As the co-founder of both the Umba Daima studio/network and Black NFT Art — a media and community brand empowering Black people in the NFT space through content, promotion, and events — Nevins has devoted her time to uplifting POC in a market that she says can be relatively segregating.
“I think that a lot of people are having very different experiences depending on who they know, who’s in their network or their circle, and what kind of information opportunities they have access to,” Nevins said in an interview with nft now. “So I think that whilst I’m definitely hopeful and positive about [NFT] technology itself and its ability to, you know, address a lot of issues and provide opportunities for people, I think that the space itself still mirrors regular society. Which is, if you have a lot of money and certain privileges: male, white, upper class, etc., your chances of being successful are just a lot higher.”
Yet while projects like Moonbirds — created by prominent internet entrepreneur Kevin Rose — are certainly indicative of Nevins’ point, she also realizes that it’s the folks with this sort of power and privilege that could ultimately help uplift POC in the NFT space. Imagine if instead of funding more PFP projects, venture capitalists put millions toward comprehensive marketplaces solely for underrepresented artists. In the end, it’s all about action and utility.
It used to be commonplace to see Tweets from NFT collectors asking for others to send them works from Black artists. Surely this was originally seen as a way to help underrepresented artists gain exposure, but as time went on it became clear that many of the NFT influencers begging their followers to send them Black art seemed to have little interest in doing the work to seek out artists on their own.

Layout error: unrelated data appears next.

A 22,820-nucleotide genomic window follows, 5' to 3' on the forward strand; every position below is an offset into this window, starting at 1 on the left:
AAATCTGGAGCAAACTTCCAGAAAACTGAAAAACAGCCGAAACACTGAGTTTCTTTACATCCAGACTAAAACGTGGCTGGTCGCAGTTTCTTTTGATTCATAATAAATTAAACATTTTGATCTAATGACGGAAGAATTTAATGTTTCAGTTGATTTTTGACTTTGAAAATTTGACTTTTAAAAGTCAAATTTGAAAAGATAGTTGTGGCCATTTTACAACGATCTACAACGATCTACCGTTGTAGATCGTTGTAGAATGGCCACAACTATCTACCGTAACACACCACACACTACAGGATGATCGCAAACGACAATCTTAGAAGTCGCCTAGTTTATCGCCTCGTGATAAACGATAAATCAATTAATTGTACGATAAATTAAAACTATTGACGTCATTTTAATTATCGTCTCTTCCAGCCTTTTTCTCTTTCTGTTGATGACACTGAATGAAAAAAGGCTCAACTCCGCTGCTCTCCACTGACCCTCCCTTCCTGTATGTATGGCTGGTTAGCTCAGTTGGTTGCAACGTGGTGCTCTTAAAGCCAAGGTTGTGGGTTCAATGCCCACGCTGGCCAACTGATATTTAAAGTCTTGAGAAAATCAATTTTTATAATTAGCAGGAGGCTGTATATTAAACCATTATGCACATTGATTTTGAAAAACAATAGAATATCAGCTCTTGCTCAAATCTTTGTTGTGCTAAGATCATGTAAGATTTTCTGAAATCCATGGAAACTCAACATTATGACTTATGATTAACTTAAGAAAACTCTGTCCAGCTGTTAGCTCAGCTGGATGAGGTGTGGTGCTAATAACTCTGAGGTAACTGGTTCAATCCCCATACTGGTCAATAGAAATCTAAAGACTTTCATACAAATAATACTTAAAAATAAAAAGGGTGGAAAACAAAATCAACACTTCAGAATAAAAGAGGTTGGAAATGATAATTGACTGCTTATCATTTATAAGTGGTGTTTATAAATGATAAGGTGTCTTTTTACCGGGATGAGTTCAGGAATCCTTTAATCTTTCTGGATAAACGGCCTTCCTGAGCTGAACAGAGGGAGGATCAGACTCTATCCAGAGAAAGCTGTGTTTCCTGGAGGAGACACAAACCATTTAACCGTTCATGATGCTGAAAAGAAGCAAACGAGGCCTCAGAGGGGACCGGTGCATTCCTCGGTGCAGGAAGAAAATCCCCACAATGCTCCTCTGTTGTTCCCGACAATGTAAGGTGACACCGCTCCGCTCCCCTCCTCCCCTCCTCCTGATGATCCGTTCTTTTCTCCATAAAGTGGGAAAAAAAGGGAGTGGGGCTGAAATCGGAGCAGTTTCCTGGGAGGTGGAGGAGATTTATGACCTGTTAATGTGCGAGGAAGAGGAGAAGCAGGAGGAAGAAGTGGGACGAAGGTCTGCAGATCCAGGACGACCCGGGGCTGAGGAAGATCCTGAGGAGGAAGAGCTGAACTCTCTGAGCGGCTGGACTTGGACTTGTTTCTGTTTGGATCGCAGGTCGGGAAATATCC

When it comes down to supporting artists of color, doing your due diligence is a great place to start, but all in all, it’s actionable empowerment that will make the difference. To again echo Black Dave, purchasing art from people of color is great, but giving more opportunities to Black and Brown artists could be a true catalyst for change.
This goes far beyond offering the nearest talented POC a job. This can even be as simple as being a fan and an ally of Black artists everywhere by sharing their work, spreading the word, and recommending them for inclusion anywhere and in anything that makes sense.